On Thursday, some of the nation’s most prominent black leaders praised President Barack Obama’s forthcoming executive amnesty even though granting illegal immigrants work permits will detrimentally impact black workers.
At the National Press Club, NAACP President Cornell William Brooks said he applauded Obama for his executive amnesty, saying amnesty is not only about the “economic status of workers” but also about “compassion.” He said it is “crucial to provide documentation” to all of the nation’s illegal immigrants and declared that the NAACP stands with big-business interests and ethnic and social justice organizations in pushing for a more permanent comprehensive amnesty bill.
Janai Nelson, of the NAACP Legal Defense and Educational Fund, actually claimed that Obama’s executive amnesty will be “a positive development for non-immigration communities, including African-American workers hit especially hard by the economic downturn.” She said Obama’s executive amnesty will help the “living wage debate” and benefit African-American workers by paving “the way for a more just economic system that will assist various marginalized communities.” She said she had “every confidence” that Obama’s executive amnesty will be a “grand success.”
Melanie Campbell, of the National Organization of Black Civic Participation, said Obama’s executive amnesty is something that is “fair for all Americans” and “workers.”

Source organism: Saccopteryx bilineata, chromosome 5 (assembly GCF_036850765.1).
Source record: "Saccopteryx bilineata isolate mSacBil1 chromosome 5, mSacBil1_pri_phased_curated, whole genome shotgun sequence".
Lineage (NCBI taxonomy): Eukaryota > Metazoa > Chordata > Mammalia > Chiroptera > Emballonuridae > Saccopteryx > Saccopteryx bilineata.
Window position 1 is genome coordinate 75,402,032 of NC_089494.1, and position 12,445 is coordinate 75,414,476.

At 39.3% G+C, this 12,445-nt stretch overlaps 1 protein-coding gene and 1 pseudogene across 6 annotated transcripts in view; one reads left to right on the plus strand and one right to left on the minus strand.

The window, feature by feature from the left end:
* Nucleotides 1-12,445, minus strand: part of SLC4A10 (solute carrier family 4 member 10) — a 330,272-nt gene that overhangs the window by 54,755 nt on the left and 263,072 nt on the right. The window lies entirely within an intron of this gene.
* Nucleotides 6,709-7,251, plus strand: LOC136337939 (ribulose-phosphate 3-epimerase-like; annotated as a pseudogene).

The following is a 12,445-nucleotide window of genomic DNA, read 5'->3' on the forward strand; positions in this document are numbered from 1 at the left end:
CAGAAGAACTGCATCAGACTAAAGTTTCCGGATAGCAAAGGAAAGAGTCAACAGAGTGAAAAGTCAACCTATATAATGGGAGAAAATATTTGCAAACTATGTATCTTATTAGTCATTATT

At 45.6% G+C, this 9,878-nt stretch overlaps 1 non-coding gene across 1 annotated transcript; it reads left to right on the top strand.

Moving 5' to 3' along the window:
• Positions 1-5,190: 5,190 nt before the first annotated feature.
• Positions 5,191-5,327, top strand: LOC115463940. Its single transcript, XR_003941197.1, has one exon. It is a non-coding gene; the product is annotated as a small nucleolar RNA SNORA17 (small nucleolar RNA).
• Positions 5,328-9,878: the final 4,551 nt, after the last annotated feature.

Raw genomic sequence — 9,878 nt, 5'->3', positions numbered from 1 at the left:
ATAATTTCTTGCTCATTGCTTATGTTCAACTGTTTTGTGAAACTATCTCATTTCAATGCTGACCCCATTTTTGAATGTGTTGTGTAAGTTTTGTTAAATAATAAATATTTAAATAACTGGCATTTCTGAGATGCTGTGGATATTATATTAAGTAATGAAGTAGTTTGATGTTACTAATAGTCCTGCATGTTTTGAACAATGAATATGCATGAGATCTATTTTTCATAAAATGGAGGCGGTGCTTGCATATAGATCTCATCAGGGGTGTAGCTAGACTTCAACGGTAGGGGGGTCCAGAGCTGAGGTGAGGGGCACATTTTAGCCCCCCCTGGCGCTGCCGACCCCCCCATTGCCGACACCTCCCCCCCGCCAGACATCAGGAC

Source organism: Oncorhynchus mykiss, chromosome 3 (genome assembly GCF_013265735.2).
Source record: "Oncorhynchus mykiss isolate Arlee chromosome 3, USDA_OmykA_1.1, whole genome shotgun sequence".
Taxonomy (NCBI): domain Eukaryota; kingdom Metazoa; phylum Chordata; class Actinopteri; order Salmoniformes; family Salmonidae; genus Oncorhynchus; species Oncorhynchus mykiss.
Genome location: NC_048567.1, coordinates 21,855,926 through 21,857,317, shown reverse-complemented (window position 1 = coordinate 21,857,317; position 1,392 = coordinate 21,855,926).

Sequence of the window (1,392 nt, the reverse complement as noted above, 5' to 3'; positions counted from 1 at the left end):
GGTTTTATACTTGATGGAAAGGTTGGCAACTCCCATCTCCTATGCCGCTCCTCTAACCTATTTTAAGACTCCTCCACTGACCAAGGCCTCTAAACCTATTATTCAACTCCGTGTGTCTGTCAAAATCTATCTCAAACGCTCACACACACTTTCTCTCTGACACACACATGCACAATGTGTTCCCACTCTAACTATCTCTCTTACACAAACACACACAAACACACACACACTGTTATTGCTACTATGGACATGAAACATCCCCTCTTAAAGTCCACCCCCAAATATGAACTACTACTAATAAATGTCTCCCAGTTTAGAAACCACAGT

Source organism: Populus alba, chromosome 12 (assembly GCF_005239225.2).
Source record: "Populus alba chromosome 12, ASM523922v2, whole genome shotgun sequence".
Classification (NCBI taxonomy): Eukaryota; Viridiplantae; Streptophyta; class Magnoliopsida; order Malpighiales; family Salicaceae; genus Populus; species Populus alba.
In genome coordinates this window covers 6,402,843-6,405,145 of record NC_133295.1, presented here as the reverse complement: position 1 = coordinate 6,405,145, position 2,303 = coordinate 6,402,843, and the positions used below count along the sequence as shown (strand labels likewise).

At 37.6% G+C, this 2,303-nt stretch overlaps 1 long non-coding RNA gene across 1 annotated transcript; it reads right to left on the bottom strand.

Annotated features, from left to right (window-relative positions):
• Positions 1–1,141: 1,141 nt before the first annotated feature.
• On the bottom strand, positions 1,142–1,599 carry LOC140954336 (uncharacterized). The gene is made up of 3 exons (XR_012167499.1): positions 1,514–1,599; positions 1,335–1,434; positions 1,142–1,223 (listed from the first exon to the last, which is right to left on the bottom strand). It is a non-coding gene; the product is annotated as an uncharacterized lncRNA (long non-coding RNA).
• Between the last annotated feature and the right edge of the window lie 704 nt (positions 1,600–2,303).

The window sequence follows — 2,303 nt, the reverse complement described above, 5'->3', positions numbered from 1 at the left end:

Marc Muriel, of the National Urban League, said he stood “in solidarity with social justice organizations” to support Obama’s executive amnesty, which he said was a “down payment” on a broader and more permanent comprehensive amnesty legislation.
U.S. Civil Rights Commissioner Peter Kirsanow thinks otherwise. He has written to the Congressional Black Caucus and President Barack Obama numerous times to urge against massive executive amnesty and amnesty legislation because of the detrimental impact it would have on American workers, particularly black workers.
“Granting legal status to millions of people who are in the United States illegally will continue to depress the wages and employment opportunities of African-American men and teenagers,” Kirsanow has written. “Any grant of legal status will serve as a magnet to prospective illegal immigrants and further depress employment opportunities and wages for African-Americans.”
Kirsanow noted that since the “labor force participation rate is at an historic low” among African-Americans, granting illegal immigrants legal status could not come at a worse time.
According to the October jobs report, “more than 92 million Americans — 37% of the civilian population aged 16 and over — are neither employed nor unemployed.” Among African-Americans, only 61.4% of African-Americans participated in the workforce in October, and the number of blacks who dropped out of the workforce completely increased by 114,000, according to the Bureau of Labor Statistics. The black unemployment rate in October was 10.9%.
Obama unilaterally granted executive amnesty and work permits to millions of illegal immigrants in a Thursday evening White House address even though 80% of the midterm electorate, according to a Polling Company exit poll, believed that foreigners should not take jobs from Americans and legal immigrants already in the country.